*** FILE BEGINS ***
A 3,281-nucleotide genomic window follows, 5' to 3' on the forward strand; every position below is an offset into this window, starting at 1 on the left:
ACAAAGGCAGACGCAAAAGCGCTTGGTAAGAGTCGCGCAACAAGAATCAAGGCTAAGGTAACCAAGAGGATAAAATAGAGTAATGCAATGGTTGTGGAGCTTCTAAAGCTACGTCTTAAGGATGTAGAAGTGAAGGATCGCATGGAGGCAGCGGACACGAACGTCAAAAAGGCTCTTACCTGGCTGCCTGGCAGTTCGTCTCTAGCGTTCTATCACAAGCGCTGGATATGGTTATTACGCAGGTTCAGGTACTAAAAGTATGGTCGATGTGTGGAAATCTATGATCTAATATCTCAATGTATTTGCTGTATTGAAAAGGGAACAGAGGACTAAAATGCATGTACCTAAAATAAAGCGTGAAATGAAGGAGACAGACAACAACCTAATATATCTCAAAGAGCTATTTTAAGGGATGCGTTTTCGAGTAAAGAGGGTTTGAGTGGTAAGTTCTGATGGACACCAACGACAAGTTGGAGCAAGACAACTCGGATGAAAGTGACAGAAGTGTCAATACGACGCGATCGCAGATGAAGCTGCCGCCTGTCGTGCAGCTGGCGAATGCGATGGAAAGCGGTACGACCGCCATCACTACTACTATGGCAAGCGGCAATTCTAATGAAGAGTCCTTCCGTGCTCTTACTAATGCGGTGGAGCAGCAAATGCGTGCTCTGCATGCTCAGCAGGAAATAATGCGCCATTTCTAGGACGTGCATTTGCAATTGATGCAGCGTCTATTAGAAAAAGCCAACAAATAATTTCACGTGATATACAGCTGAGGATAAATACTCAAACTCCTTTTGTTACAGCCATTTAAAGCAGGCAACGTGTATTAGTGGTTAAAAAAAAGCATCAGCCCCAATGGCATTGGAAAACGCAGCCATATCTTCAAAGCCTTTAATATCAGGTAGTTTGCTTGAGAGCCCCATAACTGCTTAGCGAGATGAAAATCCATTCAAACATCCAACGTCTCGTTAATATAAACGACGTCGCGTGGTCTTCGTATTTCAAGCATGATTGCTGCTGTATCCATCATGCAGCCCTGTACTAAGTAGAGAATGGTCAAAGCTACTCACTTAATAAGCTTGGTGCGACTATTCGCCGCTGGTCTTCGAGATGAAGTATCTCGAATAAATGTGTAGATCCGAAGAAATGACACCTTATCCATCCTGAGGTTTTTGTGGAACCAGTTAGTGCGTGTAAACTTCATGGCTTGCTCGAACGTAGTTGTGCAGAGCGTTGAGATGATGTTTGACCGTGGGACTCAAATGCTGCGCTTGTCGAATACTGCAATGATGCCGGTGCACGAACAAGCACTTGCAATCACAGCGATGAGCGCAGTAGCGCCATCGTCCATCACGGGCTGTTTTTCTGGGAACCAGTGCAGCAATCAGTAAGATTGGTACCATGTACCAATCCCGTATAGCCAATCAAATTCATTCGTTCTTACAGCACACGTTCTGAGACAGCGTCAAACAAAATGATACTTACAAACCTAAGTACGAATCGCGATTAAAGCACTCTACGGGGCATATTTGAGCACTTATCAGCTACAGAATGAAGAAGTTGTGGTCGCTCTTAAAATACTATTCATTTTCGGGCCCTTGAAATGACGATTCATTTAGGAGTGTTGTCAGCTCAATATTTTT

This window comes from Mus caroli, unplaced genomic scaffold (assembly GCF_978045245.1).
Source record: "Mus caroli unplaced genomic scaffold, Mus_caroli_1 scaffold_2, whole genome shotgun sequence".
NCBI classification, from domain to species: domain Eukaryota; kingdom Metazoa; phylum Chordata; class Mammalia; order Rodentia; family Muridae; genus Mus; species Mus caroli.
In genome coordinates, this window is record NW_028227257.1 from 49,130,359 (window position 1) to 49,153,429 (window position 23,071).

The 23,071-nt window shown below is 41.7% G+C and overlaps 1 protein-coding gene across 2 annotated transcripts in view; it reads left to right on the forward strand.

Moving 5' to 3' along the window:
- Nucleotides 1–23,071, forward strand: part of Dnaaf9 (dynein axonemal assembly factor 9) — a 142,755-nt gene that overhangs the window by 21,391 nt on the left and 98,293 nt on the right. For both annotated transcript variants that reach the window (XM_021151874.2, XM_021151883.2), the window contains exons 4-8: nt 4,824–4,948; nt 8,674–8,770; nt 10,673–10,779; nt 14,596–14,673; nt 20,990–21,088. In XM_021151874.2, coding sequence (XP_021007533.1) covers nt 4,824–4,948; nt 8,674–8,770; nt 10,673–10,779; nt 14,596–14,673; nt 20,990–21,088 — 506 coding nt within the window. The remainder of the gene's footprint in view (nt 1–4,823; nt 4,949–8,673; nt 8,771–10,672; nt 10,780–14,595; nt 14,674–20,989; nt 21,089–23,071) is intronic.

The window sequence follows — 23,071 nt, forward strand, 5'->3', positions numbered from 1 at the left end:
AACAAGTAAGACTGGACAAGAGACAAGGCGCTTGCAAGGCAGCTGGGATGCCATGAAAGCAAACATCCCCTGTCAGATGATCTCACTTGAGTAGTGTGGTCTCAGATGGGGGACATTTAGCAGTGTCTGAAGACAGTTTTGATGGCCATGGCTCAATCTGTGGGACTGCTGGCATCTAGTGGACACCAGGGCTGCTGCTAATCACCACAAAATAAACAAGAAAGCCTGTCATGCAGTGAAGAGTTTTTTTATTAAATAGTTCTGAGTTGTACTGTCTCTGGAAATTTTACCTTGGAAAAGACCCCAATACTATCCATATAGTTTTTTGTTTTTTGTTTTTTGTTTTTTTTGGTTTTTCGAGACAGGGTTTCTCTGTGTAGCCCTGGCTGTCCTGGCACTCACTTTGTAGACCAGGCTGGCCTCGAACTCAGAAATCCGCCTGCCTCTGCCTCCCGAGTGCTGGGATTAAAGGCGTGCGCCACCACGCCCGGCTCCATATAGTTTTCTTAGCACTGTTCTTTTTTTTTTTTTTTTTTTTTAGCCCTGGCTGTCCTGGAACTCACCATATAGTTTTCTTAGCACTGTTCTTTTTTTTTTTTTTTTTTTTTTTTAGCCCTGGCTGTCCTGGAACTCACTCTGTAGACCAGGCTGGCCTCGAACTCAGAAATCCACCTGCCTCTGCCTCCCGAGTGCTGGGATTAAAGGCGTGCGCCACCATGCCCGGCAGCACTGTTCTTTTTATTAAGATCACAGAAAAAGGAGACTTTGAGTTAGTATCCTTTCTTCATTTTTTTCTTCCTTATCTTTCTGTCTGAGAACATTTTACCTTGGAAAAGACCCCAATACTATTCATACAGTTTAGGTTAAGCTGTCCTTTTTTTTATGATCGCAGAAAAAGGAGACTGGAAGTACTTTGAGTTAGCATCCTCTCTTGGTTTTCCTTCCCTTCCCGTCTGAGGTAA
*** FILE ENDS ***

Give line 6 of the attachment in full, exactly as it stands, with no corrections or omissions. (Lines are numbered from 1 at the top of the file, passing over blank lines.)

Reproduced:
In genome coordinates, this window is record NW_028227257.1 from 49,130,359 (window position 1) to 49,153,429 (window position 23,071).